CFPB director: “We will be looking for these types of problems”
A quick search through the Consumer Financial Protection Bureau’s public consumer complaint database produces some alarming results that raise the question, “Is Wells Fargo’s cross-selling scandal over and is it really limited to only one bank?”
There are approximately 94 public results for complaints on Wells Fargo about unsolicited credit cards since the database began accepting complaints when the bureau opened its doors in July 2011 (The CFPB fined Wells Fargo for secretly opened deposit and credit accounts under existing customers’ names without their knowledge from May 2011 to July 2015.)
However, the database does not make public every complaint it receives, only publishing consumer’s description of what happened if the consumer opts to share it and after taking steps to remove personal information.
According to the CFPB, “Complaints are listed in the database after the company responds or after they’ve had the complaint for 15 calendar days, whichever comes first.”
The Republican-crafted plan to repeal the Dodd-Frank Wall Street Reform and Consumer Protection Act is one step closer to reality after the House Financial Services Committee voted Tuesday to pass the Financial CHOICE Act.
The Financial CHOICE Act, introduced earlier this year by House Financial Services Committee Chairman Rep. Jeb Hensarling, R-TX, would replace Dodd-Frank with a “pro-growth, pro-consumer” alternative that would end “too-big-to-fail bailouts, bring significant reforms to the Consumer Financial Protection Bureau, and provide some regulatory relief for certain financial institutions.
The bill passed out of the House Financial Services Committee Tuesday by a vote of 30-26 and will now move to a full vote in the House of Representatives.
An article on the subject from the Wall Street Journal suggests that the bill is “likely” to pass a full House vote but “isn’t likely to get traction” in the Senate.
Of course Stumpf won’t resign.After all, Stumpf has a large compensation salary and stocks and hold two titles: Chairman and CEO.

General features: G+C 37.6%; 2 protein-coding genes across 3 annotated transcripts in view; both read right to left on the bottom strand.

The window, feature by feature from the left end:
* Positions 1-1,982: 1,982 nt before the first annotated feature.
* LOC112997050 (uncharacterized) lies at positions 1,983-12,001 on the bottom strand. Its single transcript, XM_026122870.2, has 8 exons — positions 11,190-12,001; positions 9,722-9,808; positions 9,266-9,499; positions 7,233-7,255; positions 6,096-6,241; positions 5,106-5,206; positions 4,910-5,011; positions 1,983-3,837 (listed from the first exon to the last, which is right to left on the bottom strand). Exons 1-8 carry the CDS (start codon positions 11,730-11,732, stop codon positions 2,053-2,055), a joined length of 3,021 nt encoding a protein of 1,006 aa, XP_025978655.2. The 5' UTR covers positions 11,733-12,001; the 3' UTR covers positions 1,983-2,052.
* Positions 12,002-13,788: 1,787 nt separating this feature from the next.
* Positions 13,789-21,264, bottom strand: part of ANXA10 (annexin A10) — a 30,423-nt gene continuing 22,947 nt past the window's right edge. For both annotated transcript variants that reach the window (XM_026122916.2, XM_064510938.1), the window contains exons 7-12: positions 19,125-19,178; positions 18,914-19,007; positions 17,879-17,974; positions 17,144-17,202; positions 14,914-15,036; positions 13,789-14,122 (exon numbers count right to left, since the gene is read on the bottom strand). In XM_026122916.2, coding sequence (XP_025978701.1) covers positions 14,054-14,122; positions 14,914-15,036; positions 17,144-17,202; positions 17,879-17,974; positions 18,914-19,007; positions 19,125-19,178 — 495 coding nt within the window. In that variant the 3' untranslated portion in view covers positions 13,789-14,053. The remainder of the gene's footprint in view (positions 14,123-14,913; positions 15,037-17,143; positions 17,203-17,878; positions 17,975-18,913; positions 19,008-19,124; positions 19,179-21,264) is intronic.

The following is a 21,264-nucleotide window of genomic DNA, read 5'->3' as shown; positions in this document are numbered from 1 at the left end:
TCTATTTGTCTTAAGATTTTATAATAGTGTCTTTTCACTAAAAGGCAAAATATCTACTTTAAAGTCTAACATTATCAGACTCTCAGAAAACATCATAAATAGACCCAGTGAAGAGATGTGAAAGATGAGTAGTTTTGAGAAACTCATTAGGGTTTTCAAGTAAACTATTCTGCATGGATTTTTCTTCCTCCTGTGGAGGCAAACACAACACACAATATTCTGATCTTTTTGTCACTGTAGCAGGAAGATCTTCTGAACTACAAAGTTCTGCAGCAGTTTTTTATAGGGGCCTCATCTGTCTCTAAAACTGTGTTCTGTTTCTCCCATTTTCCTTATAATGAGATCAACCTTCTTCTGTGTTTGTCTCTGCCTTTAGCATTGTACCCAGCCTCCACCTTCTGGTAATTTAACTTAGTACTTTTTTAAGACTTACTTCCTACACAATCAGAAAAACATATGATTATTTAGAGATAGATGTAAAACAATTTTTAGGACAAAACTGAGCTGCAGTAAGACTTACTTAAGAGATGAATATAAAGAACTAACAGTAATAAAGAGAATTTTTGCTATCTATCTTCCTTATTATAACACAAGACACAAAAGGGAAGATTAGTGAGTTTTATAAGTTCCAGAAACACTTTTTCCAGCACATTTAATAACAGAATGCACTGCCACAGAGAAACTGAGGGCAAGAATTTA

Wells Fargo CEO John Stumpf says he holds himself accountable for the alleged abusive account opening practices for his company, but does not plan to resign from his position.
“I think the best thing I could do right now is lead this company, and lead this company forward,” he told Jim Cramer in an interview on “Mad Money” on Tuesday.
Wells Fargo has not done enough to address the problems brought to light in its $190 million settlement over secret accounts, former FDIC Chair Sheila Bair told CNBC on Tuesday.
“If you’re going to use clawbacks, this would be the situation,” Bair said, referring to possibly recouping any compensation fired employees received as a result of creating fee-generating accounts for unsuspecting customers in order to reach sales and bonus targets.
According to Fortune, Carrie Tolstedt, the Wells Fargo executive in charge of the unit where employees opened more than 2 million largely unauthorized customer accounts, retired over the summer with an exit package worth $124.6 million.
Wells Fargo & Co. said Tuesday that it would eliminate all sales goals for credit cards, checking accounts and other retail banking products as the financial giant tries to repair its image following a $185-million settlement over aggressive sales tactics.
The announcement by Chief Executive John Stumpf came as the Senate Banking Committee said Monday that it would hold a hearing next week on Wells Fargo’s sales practices, which pushed thousands of employees to open as many as 2 million accounts without customers’ authorization.
New York’s attorney general, Eric T. Schneiderman, announced Tuesday that his office was looking into Donald J. Trump’s nonprofit foundation, which is facing intense criticism in light of a political donation it made in support of the Florida attorney general.
Mr. Schneiderman said his office was seeking to determine whether the charity had been in compliance with state laws. Mr. Trump’s campaigndisclosed this month that he had paid a $2,500 penalty to the Internal Revenue Service because the 2013 contribution in Florida was sent from his nonprofit foundation, in violation of tax regulations.
Mr. Schneiderman did not give specifics of the extent of his office’s investigation but told CNN, “We have been concerned that the Trump Foundation may have engaged in some improprieties.”